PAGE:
Arrangements to introduce a premium board to the NSE have been received with ridicule and scepticism by some, while others believe it will help to improve corporate government standards for listed companies.
Due to launch later this month, companies hoping to list on the premium board must hit various criteria: as well as having a market capitalization of $1 billion, companies must have a free float of at least 20%, already be listed on the main board, and meet strict corporate governance requirements.
The main aim of the board is to act as an incentive for companies to build up market capitalization and take the bourse to a $1 trillion market capitalization, an ambition first mooted in December 2012.
“If Nigeria’s bourse thinks that introducing a premium board is a good idea, then they are peddling nonsense,” says an African equities expert.
"Creating pointless, exclusive boards to feed into the egos of some of Nigeria’s largest companies won’t do anything for the board's reputation, but to make it worse.”Yinka Odeleye, executive director at Nigerian securities firm Union Capital, offers a more positive view: “The premium board isn’t such a bad idea, as it should hopefully help to improve corporate governance standards as companies must sign up to stricter corporate governance guidelines to be part of it.
“From a liquidity perspective, the premium board will be the pick for deep-pocketed investors, because the companies allowed to list must have $1 billion market capitalization and would create a liquid market.”
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premium board just doesn’t make any sense to me
African equities analyst
This could potentially create more opportunities for smaller companies to list as well, says Odeleye, adding: “The distinction between the premium board and the regular board may result in distinctions in listing requirements, which could allow smaller, but growing, companies to meet separate requirements and list, as opposed to the current one-size-fits-all approach.”
As of now, around 11 companies out of the 188 listed on the bourse reach the $1 billion capital requirement needed to list on the premium board. As of Monday, the NSE had a market capitalization of N10.34 trillion ($51.9 billion).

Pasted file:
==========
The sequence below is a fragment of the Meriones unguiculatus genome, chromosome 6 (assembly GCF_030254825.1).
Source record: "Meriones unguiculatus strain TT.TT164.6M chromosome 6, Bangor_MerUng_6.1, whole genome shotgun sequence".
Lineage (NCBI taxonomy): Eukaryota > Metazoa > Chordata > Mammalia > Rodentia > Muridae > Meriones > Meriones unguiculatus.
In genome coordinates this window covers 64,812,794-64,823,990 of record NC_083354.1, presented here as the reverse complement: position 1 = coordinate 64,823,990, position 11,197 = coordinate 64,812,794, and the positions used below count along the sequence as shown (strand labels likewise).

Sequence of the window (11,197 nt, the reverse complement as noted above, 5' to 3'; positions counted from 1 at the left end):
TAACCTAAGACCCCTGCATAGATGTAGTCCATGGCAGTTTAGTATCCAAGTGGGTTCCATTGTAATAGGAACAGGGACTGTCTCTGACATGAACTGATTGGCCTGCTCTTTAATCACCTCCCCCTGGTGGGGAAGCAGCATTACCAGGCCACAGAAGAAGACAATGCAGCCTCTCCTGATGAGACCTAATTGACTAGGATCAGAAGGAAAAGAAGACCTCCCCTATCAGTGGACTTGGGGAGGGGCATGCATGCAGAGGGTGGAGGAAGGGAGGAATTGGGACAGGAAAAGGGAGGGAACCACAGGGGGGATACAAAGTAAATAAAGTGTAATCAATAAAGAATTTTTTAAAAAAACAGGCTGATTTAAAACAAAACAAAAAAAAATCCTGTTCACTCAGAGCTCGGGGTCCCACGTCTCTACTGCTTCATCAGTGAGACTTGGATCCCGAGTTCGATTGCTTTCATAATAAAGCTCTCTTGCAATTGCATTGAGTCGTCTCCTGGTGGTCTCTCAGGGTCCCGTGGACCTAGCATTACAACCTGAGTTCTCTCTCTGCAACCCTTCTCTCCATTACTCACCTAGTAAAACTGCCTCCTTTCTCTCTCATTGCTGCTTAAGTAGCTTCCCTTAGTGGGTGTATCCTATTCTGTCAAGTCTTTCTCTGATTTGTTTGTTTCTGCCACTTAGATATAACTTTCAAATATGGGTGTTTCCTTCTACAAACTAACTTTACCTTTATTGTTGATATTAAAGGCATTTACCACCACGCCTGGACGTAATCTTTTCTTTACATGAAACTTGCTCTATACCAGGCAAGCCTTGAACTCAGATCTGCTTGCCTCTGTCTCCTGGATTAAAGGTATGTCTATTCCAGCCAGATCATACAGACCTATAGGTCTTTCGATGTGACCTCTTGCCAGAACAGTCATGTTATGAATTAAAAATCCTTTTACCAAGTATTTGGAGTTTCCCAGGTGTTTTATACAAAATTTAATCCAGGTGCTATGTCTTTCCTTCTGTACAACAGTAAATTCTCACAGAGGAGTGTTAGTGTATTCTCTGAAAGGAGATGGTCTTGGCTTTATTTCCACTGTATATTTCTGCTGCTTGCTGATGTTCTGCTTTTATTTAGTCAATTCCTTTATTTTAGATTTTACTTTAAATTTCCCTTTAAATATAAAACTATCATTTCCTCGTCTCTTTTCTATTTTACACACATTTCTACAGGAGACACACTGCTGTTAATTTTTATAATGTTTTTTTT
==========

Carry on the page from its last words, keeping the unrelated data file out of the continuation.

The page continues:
Low market liquidity is a substantial problem for the NSE, especially for international portfolio investors who require deep and liquid markets given their size and requirements. Year to date, the NSE has lost momentum, falling by 16.5% in dollar terms, as international investors remain firmly risk-off African markets.
In Nigeria, investors have been wary after weak commodity prices and a depreciating currency, as well as political uncertainty after the election of new president Muhammadu Buhari in March.
“The biggest stocks on the exchange are already the most illiquid because they cannot be easily absorbed into the market,” says the equities analyst. "The likes of Dangote Cement, Nigerian Breweries and Nestlé, which would qualify for the premium board, are precisely the wrong types of companies that should be on it.
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"The thought-process behind the introduction of the premium board just doesn’t make any sense to me. One of the main focuses of the board should be to encourage companies to list to create deeper liquidity in the market through incentives.”
Currently, there are tax breaks open to some companies, depending on how much they intend on listing on the exchange, but more should be done, says the analyst.
Although heralded as one of the more sophisticated exchanges in sub-Saharan Africa, this year there have been no IPOs listed on the Nigeria bourse. One of the last – and largest IPOs – on the exchange was the dual listing by Nigeria's largest indigenous oil company Seplat in April 2014, which raised $500 million.
However, Nigerian fund manager Vetiva is due to list three exchange-traded funds (ETF) on the bourse later this year. The firm was the first in Nigeria to list an ETF in Nigeria in March 2014. The Vetiva Griffin 30 ETF tracks the performance of the NSE 30 Index – the top 30 traded companies on the Nigerian bourse.